2018 Cisco Annual Cybersecurity Report

The evolution of malware:

A security guide

The evolution of malware

A security guide

Cyber attackers and your cloud:

a security guide

Malware. You may think you know the story, but the evolution of malware has been one of the most significant developments in the attack landscape. Facing everything from network-based ransomware worms to devastating supply-chain attacks, organizations need to adopt best practices and evaluate their AI in order to reduce exposure to these emerging threats.

What's changed?

What's changed?

Evading detection at every turn

Innovation comes from every angle. While encryption has long been used to enhance security, adversaries are increasingly using it to conceal command-and-control activities. This evasive measure is meant to expand the time each threat is left undetected, magnifying the impact to organizations everywhere.

One-third of malicious web traffic (30 percent) has used at least some encryption for command-and-control activity as of October 2017.*
One-third of malicious web traffic (30 percent) has used at least some encryption for command-and-control activity as of October 2017.*

Network-based attacks are on the rise.

WannaCry and Nyetya demonstrated that automated, network-based attacks could inflict widespread damage. These types of self-propagating malware have the potential to destroy the Internet, according to threat researchers.*

Nyetya was installed on more than 1 million computer in the Ukraine.*

Network-based attacks are on the rise.

WannaCry and Nyetya demonstrated that automated, network-based attacks could inflict widespread damage. These types of self-propagating malware have the potential to destroy the Internet, according to threat researchers.*

Nyetya was installed on more than 1 million computers in the Ukraine.*
27% of connected third-party cloud applications pose a high security risk²
Nyetya was installed on more than 1 million computer in the Ukraine.*

Network-based attacks
are on the rise.

WannaCry and Nyetya demonstrated that automated, network-based attacks could inflict widespread damage. These types of self-propagating malware have the potential to destroy the Internet, according to threat researchers.*

Blind spots

Nyetya was also a supply-chain attack, and one of the reasons it was so successful is because users didn’t think an automated software update was a security risk. Some users didn’t even know the updates were taking place. Supply-chain attacks appear to be increasing in velocity and complexity.

A lack of visibility can lead to
of network and endpoint infrastructure becoming unknown or unmanaged.*

Biggest obstacles to security

Budget

34 percent of security professionals say budget constraints are their biggest obstacle.*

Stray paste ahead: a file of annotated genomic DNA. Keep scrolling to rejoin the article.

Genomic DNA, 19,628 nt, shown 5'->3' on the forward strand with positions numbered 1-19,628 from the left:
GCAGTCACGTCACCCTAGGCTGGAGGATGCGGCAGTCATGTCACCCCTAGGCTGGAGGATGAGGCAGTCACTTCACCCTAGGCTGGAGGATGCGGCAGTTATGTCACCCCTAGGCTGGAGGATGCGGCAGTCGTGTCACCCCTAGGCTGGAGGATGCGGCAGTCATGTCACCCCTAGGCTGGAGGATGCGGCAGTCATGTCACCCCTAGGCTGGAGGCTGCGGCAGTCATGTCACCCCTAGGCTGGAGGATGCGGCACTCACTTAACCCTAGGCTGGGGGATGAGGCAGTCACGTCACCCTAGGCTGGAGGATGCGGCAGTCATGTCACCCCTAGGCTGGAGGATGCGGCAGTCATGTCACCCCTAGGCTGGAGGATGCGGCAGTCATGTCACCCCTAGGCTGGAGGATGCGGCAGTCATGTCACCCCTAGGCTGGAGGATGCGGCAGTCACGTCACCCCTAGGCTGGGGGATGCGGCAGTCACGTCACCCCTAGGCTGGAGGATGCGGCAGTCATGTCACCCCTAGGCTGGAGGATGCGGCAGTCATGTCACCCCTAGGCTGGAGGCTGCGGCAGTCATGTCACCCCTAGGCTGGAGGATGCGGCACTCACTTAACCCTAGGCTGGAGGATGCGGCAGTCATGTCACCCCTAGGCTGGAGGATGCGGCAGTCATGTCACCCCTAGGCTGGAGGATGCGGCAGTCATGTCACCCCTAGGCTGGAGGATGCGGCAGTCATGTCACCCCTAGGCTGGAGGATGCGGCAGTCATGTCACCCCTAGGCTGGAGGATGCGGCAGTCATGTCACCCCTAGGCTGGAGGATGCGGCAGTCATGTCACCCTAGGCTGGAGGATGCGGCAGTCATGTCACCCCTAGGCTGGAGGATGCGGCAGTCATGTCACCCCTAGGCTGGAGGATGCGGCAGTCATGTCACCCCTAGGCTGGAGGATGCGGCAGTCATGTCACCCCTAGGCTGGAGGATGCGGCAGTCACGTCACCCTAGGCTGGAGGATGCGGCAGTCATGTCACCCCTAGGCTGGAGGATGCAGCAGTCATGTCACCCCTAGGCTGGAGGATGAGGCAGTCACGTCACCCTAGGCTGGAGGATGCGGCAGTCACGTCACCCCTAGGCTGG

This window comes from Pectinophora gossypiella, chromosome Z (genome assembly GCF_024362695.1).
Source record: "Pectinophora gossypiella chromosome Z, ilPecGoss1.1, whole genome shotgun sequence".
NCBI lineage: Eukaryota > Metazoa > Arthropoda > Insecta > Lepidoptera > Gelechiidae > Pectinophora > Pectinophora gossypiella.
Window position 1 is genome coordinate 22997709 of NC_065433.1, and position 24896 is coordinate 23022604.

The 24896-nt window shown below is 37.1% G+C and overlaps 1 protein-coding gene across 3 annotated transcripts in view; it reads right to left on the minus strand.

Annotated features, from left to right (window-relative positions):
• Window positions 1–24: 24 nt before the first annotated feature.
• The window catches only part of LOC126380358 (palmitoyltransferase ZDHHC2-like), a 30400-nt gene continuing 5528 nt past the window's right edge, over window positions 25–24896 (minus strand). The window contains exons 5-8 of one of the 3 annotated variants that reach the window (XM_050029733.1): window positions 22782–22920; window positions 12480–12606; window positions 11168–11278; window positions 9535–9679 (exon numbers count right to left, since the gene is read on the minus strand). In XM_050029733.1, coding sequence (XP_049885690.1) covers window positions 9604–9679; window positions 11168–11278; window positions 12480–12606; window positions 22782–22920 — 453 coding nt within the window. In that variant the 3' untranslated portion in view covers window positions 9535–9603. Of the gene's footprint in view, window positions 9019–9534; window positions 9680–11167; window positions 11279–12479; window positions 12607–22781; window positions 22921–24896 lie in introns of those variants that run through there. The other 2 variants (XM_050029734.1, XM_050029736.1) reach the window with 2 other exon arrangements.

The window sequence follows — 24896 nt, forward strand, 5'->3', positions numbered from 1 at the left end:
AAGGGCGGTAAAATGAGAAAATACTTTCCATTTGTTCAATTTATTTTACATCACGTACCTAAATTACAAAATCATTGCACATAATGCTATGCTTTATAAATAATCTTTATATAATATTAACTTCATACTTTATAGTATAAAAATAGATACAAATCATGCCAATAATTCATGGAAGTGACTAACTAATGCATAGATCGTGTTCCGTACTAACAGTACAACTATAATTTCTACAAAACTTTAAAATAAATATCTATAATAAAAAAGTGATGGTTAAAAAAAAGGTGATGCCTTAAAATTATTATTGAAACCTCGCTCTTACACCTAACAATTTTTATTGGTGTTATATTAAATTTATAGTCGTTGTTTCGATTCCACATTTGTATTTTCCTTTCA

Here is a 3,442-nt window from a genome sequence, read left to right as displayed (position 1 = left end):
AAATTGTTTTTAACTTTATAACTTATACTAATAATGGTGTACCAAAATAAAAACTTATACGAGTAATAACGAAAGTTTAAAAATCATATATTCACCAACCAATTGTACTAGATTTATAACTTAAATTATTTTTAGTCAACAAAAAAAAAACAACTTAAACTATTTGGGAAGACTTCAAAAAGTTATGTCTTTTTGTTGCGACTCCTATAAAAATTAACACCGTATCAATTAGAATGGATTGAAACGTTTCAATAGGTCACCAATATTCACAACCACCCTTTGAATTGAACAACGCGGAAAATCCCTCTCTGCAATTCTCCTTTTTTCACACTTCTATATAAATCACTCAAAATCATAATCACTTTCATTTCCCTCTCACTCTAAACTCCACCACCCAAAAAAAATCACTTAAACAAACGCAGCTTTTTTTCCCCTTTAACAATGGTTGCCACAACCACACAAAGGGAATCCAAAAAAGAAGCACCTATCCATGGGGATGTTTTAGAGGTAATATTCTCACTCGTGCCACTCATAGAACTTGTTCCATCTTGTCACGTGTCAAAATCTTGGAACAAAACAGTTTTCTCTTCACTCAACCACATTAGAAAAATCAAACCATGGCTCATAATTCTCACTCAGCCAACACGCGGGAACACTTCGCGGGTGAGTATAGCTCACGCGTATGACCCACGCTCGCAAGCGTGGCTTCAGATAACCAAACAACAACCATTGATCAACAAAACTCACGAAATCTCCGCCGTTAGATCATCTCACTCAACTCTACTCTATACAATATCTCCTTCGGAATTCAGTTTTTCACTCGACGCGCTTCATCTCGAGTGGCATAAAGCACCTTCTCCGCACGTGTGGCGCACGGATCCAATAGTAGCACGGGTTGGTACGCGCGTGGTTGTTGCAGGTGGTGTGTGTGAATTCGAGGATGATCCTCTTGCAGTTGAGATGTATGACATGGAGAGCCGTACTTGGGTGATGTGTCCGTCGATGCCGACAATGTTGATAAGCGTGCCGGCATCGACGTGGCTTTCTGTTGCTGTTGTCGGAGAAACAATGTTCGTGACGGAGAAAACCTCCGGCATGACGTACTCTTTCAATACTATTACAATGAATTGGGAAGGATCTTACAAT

Personnel

In 2017, the median number of security professionals at organizations was 40—a significant increase from the 2016 median number of 33; and yet, security professionals still report lack of talent as a key issue.*

Interoperability

25 percent of security professionals say they use products from 11 to 20 vendors.*

Recommendations

Recommendations

Defenders need to adapt new measures of protection for innovative malware and other advanced threats. Making security improvements and following best practices can reduce your organization’s exposure to emerging threats and provide greater visibility into the threat landscape.

Consider artificial intelligence.

Security professionals should consider adopting advanced technologies that include artificial intelligence (AI) and machine learning. Encrypted malware can be increasingly difficult to detect, and these technologies can give more visibility into encrypted web traffic and corporate cloud systems.

32%

percent of security professionals say they are highly reliant on AI.*

Think scalable.

When implementing first-line-of-defense tools, choose solutions that can easily scale, like cloud security platforms. In addition, make sure these new security measures adhere to corporate policies for application, system, and appliance patching.

Protect key data.

The rise of destructive, fast-spreading malware worms has made data backups more important than ever. Make sure that you have a policy in place for regular backups in order to minimize the impact of ransomware and other wiper-malware attacks.

Reduce complexity.

Security professionals cite an overwhelming number of alerts as a key obstacle.* Choose security technologies that work together and share threat intelligence and policies across technologies.

On average, what percentage of daily security alerts are never investigated?

44%

25%

50%

35%

ANSWER

44%

of alerts are not investigated.*

Discover more from the Cisco 2018 Annual Cybersecurity Report

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*Cisco 2018 Annual Cybersecurity Report, Cisco, 2018.

© 2018 Cisco and/or its affiliates. All rights reserved. Cisco, the Cisco logo, and Talos are trademarks or registered trademarks of Cisco and/or its affiliates in the U.S. and other countries. To view a list of Cisco trademarks, see the Trademarks page on the Cisco website. Third-party trademarks mentioned are the property of their respective owners. The use of the word “partner” does not imply a partnership relationship between Cisco and any other company. (1801R)
© 2018 Cisco and/or its affiliates. All rights reserved. Cisco, the Cisco logo, and Talos are trademarks or registered trademarks of Cisco and/or its affiliates in the U.S. and other countries. To view a list of Cisco trademarks, see the Trademarks page on the Cisco website. Third-party trademarks mentioned are the property of their respective owners. The use of the word “partner” does not imply a partnership relationship between Cisco and any other company. (1801R)